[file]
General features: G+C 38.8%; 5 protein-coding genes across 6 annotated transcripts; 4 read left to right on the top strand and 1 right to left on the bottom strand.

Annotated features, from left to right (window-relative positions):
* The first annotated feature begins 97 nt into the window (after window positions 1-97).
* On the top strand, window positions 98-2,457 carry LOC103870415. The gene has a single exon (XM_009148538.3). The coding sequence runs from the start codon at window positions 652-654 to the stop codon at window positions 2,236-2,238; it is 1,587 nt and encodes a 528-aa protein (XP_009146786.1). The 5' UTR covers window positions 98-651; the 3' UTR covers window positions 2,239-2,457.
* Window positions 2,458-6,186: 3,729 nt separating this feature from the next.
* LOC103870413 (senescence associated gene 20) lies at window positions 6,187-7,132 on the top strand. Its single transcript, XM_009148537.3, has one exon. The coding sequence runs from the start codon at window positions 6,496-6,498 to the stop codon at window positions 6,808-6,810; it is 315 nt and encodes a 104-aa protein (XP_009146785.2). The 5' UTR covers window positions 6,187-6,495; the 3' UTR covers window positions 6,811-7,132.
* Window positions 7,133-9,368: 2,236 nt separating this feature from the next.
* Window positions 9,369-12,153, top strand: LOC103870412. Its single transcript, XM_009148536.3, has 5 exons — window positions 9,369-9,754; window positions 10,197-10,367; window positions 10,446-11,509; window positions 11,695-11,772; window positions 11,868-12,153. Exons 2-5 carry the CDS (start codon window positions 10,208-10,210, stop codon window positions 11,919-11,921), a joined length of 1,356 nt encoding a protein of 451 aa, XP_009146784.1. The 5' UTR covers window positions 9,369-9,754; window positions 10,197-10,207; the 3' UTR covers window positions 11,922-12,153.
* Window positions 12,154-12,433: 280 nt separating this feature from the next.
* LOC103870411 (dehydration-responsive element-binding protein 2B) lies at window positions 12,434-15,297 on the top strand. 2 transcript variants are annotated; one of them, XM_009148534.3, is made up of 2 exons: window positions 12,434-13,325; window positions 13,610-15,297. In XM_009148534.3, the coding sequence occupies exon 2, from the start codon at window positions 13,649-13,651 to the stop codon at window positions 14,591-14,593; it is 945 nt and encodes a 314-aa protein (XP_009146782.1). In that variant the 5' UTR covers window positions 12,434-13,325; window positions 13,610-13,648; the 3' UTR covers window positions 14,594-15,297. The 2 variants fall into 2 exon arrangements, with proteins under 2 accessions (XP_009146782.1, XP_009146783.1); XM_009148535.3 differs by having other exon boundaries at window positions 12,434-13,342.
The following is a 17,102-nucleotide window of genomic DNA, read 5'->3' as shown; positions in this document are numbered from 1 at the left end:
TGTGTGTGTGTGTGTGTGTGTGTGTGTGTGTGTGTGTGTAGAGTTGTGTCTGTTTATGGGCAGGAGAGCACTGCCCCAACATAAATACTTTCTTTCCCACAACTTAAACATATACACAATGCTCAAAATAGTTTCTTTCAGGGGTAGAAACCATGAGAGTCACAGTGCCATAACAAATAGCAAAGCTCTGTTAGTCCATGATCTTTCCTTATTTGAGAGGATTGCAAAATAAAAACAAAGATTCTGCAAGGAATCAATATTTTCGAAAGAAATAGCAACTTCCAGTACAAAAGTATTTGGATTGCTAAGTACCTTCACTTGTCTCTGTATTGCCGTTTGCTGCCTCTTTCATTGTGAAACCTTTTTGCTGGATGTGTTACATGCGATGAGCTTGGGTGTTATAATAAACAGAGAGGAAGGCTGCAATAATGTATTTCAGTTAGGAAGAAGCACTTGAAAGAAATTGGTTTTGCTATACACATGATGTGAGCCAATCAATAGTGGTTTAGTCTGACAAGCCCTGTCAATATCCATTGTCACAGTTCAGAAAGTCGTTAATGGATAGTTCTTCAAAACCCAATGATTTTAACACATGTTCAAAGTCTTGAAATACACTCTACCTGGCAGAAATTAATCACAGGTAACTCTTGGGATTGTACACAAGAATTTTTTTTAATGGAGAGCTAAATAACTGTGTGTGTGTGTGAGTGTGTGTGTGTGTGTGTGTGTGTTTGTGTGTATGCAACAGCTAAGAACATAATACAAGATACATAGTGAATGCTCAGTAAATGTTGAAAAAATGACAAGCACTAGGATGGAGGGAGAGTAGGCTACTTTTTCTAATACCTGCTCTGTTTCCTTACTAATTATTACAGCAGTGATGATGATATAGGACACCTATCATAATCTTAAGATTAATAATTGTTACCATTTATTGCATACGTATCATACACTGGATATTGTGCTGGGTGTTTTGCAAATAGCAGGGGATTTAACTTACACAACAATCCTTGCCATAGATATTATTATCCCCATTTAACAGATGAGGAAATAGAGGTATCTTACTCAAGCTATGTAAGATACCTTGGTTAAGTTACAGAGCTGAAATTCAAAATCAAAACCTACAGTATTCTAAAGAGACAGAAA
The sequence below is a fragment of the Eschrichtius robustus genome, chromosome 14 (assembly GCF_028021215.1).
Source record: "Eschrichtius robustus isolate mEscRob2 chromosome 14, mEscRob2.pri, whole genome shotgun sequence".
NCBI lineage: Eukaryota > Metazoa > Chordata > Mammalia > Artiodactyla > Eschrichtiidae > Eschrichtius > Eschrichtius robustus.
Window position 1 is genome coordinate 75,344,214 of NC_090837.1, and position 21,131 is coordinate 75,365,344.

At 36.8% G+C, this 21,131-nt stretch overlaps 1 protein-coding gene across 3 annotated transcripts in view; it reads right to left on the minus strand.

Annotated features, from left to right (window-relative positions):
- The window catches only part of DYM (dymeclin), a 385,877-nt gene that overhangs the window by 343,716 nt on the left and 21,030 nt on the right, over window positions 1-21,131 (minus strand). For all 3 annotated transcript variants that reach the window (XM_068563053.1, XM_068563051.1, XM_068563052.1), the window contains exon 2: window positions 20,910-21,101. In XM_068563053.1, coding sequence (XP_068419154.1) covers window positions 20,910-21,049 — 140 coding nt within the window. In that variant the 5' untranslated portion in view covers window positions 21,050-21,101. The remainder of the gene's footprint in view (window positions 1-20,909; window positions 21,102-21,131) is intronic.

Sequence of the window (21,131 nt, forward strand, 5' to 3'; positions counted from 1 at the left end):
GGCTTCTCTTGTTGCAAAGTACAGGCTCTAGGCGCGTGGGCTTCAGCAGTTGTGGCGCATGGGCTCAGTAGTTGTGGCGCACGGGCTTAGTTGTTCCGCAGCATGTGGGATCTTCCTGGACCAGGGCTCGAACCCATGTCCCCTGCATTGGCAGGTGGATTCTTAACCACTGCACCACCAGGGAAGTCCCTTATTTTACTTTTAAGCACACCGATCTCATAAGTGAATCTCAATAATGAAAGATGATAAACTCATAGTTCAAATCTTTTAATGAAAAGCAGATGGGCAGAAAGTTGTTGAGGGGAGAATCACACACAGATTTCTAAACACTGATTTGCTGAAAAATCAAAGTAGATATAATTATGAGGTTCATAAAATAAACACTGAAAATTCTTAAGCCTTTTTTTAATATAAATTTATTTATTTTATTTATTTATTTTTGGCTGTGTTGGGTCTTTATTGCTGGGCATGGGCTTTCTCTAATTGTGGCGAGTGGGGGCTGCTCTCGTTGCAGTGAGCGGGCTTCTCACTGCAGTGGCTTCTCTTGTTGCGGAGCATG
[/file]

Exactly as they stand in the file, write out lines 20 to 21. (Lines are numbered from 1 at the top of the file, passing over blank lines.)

Sequence of the window (21,131 nt, forward strand, 5' to 3'; positions counted from 1 at the left end):
GGCTTCTCTTGTTGCAAAGTACAGGCTCTAGGCGCGTGGGCTTCAGCAGTTGTGGCGCATGGGCTCAGTAGTTGTGGCGCACGGGCTTAGTTGTTCCGCAGCATGTGGGATCTTCCTGGACCAGGGCTCGAACCCATGTCCCCTGCATTGGCAGGTGGATTCTTAACCACTGCACCACCAGGGAAGTCCCTTATTTTACTTTTAAGCACACCGATCTCATAAGTGAATCTCAATAATGAAAGATGATAAACTCATAGTTCAAATCTTTTAATGAAAAGCAGATGGGCAGAAAGTTGTTGAGGGGAGAATCACACACAGATTTCTAAACACTGATTTGCTGAAAAATCAAAGTAGATATAATTATGAGGTTCATAAAATAAACACTGAAAATTCTTAAGCCTTTTTTTAATATAAATTTATTTATTTTATTTATTTATTTTTGGCTGTGTTGGGTCTTTATTGCTGGGCATGGGCTTTCTCTAATTGTGGCGAGTGGGGGCTGCTCTCGTTGCAGTGAGCGGGCTTCTCACTGCAGTGGCTTCTCTTGTTGCGGAGCATG